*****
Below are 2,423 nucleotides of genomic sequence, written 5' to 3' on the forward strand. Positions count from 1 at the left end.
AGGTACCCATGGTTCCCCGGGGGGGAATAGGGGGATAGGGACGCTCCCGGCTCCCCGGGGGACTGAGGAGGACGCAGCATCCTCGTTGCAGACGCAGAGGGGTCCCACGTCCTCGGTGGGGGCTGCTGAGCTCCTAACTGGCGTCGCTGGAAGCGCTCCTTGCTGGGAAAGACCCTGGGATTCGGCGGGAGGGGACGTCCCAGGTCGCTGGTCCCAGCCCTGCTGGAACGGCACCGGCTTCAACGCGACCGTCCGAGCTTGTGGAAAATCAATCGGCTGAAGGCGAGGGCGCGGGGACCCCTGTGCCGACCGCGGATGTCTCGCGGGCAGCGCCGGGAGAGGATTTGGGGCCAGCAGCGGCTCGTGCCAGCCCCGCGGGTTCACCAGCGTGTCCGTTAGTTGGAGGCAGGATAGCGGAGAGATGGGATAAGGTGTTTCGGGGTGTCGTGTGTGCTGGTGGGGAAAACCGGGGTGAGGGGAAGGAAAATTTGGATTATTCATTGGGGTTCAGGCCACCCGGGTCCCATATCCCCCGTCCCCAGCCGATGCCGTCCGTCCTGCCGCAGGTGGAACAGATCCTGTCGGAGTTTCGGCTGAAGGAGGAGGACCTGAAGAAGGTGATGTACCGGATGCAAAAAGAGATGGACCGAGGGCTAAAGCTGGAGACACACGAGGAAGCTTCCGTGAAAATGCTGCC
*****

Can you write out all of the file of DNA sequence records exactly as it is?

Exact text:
Below are 2,423 nucleotides of genomic sequence, written 5' to 3' on the forward strand. Positions count from 1 at the left end.
AGGTACCCATGGTTCCCCGGGGGGGAATAGGGGGATAGGGACGCTCCCGGCTCCCCGGGGGACTGAGGAGGACGCAGCATCCTCGTTGCAGACGCAGAGGGGTCCCACGTCCTCGGTGGGGGCTGCTGAGCTCCTAACTGGCGTCGCTGGAAGCGCTCCTTGCTGGGAAAGACCCTGGGATTCGGCGGGAGGGGACGTCCCAGGTCGCTGGTCCCAGCCCTGCTGGAACGGCACCGGCTTCAACGCGACCGTCCGAGCTTGTGGAAAATCAATCGGCTGAAGGCGAGGGCGCGGGGACCCCTGTGCCGACCGCGGATGTCTCGCGGGCAGCGCCGGGAGAGGATTTGGGGCCAGCAGCGGCTCGTGCCAGCCCCGCGGGTTCACCAGCGTGTCCGTTAGTTGGAGGCAGGATAGCGGAGAGATGGGATAAGGTGTTTCGGGGTGTCGTGTGTGCTGGTGGGGAAAACCGGGGTGAGGGGAAGGAAAATTTGGATTATTCATTGGGGTTCAGGCCACCCGGGTCCCATATCCCCCGTCCCCAGCCGATGCCGTCCGTCCTGCCGCAGGTGGAACAGATCCTGTCGGAGTTTCGGCTGAAGGAGGAGGACCTGAAGAAGGTGATGTACCGGATGCAAAAAGAGATGGACCGAGGGCTAAAGCTGGAGACACACGAGGAAGCTTCCGTGAAAATGCTGCC